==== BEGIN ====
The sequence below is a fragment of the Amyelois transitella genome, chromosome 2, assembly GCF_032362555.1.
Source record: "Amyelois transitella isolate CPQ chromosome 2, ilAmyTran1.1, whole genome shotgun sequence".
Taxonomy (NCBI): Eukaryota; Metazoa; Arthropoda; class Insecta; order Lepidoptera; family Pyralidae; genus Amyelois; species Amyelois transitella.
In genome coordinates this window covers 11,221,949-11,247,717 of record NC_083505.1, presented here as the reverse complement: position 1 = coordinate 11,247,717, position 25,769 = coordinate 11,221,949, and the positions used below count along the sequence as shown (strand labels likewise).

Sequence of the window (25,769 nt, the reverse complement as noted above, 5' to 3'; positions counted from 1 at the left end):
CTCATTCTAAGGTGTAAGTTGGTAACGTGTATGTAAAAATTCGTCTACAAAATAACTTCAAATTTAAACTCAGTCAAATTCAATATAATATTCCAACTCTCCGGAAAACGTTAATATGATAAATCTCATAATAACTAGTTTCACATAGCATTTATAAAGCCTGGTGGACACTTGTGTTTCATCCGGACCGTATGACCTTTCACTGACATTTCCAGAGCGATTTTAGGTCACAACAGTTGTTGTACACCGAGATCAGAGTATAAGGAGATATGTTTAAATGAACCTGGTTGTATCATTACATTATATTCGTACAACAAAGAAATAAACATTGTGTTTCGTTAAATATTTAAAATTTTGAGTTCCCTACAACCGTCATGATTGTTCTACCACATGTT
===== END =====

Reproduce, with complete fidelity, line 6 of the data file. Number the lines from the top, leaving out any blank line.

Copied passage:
CTCATTCTAAGGTGTAAGTTGGTAACGTGTATGTAAAAATTCGTCTACAAAATAACTTCAAATTTAAACTCAGTCAAATTCAATATAATATTCCAACTCTCCGGAAAACGTTAATATGATAAATCTCATAATAACTAGTTTCACATAGCATTTATAAAGCCTGGTGGACACTTGTGTTTCATCCGGACCGTATGACCTTTCACTGACATTTCCAGAGCGATTTTAGGTCACAACAGTTGTTGTACACCGAGATCAGAGTATAAGGAGATATGTTTAAATGAACCTGGTTGTATCATTACATTATATTCGTACAACAAAGAAATAAACATTGTGTTTCGTTAAATATTTAAAATTTTGAGTTCCCTACAACCGTCATGATTGTTCTACCACATGTT